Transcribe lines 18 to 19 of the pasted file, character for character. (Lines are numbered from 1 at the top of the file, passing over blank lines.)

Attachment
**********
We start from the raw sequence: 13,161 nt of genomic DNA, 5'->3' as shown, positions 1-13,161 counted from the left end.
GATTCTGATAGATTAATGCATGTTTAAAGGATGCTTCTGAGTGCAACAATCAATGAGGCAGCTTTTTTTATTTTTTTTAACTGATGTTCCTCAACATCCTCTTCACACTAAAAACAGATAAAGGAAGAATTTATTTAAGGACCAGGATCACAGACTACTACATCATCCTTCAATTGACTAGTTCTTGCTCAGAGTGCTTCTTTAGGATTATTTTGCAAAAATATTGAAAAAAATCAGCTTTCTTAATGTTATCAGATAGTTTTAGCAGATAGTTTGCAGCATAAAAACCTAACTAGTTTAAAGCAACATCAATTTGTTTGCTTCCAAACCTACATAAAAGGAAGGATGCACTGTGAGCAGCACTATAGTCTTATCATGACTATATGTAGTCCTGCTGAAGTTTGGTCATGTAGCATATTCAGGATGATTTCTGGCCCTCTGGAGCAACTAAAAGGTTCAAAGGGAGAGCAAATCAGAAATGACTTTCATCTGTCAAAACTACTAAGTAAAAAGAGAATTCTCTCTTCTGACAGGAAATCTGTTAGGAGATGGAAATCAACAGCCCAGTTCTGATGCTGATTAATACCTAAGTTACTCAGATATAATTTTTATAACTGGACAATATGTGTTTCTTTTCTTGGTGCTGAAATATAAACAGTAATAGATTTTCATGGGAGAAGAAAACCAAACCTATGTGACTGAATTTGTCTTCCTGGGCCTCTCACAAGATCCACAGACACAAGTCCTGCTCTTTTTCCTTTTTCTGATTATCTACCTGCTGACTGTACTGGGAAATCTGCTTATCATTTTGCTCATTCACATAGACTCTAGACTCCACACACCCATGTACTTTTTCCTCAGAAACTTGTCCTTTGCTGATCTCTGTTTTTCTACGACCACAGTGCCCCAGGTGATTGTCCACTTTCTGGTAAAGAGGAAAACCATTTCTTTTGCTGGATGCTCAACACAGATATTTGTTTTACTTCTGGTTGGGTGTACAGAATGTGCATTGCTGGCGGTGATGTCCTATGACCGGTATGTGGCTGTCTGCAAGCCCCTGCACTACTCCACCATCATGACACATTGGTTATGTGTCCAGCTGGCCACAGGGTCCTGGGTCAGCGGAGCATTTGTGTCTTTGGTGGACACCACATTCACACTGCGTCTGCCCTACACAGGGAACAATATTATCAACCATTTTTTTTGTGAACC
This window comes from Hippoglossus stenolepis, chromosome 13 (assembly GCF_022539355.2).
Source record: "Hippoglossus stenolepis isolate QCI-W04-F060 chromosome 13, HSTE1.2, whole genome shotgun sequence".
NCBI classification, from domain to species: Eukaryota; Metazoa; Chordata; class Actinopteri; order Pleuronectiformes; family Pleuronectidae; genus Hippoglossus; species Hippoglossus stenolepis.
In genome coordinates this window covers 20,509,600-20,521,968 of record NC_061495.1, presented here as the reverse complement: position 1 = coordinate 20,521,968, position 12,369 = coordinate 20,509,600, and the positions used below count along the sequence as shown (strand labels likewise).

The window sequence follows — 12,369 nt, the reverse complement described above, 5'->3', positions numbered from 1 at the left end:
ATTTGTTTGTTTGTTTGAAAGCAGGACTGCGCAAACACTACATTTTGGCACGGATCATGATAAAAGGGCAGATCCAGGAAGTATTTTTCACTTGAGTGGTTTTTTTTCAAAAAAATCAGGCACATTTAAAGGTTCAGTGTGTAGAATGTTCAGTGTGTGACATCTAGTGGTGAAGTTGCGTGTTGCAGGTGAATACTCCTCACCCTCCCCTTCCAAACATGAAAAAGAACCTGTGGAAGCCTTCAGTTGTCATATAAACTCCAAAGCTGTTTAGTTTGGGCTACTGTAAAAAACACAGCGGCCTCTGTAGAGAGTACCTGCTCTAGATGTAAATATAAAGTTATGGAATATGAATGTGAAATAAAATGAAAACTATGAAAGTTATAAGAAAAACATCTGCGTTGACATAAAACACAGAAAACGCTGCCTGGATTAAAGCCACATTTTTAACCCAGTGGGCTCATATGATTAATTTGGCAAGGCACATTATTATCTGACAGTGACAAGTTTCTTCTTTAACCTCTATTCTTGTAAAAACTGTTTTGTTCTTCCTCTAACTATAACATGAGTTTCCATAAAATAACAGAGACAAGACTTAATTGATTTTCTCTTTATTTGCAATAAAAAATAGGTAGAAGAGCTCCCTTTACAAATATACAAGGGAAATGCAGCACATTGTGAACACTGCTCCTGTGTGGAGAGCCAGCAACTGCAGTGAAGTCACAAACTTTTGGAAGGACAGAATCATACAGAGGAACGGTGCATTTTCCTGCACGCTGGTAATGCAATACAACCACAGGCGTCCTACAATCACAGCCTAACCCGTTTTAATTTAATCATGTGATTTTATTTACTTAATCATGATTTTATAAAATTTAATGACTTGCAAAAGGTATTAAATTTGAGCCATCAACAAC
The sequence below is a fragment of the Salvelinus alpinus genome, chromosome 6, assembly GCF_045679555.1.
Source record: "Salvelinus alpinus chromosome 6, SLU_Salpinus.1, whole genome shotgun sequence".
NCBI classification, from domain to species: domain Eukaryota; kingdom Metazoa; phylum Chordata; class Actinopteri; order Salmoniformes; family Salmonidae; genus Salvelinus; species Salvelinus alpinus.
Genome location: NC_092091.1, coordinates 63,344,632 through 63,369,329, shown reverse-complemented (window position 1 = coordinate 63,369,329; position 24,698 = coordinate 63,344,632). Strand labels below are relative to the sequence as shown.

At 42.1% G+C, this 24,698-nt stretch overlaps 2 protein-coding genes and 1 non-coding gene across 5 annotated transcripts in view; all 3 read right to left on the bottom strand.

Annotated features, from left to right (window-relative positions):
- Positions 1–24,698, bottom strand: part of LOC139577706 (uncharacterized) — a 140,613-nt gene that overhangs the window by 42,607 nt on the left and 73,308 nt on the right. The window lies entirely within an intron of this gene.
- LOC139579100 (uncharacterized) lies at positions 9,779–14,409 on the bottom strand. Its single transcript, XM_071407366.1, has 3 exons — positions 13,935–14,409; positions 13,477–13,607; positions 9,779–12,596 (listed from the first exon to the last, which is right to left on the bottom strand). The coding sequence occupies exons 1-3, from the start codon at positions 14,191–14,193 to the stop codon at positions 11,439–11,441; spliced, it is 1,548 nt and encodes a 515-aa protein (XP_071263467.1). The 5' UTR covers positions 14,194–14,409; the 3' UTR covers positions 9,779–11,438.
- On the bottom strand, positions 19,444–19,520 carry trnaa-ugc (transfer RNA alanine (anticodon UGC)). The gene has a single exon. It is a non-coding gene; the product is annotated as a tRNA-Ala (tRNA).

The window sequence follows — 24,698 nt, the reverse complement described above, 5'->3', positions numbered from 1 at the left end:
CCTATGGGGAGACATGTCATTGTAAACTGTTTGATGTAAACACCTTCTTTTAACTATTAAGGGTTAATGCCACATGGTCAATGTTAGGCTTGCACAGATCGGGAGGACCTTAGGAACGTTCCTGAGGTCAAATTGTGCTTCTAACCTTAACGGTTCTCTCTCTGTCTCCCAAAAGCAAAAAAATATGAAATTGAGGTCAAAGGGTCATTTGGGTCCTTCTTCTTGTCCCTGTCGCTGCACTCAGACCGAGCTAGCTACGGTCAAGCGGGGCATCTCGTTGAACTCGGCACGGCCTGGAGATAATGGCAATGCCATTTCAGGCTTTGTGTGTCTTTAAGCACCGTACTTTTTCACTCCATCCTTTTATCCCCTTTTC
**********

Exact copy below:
The window sequence follows — 24,698 nt, the reverse complement described above, 5'->3', positions numbered from 1 at the left end:
CCTATGGGGAGACATGTCATTGTAAACTGTTTGATGTAAACACCTTCTTTTAACTATTAAGGGTTAATGCCACATGGTCAATGTTAGGCTTGCACAGATCGGGAGGACCTTAGGAACGTTCCTGAGGTCAAATTGTGCTTCTAACCTTAACGGTTCTCTCTCTGTCTCCCAAAAGCAAAAAAATATGAAATTGAGGTCAAAGGGTCATTTGGGTCCTTCTTCTTGTCCCTGTCGCTGCACTCAGACCGAGCTAGCTACGGTCAAGCGGGGCATCTCGTTGAACTCGGCACGGCCTGGAGATAATGGCAATGCCATTTCAGGCTTTGTGTGTCTTTAAGCACCGTACTTTTTCACTCCATCCTTTTATCCCCTTTTC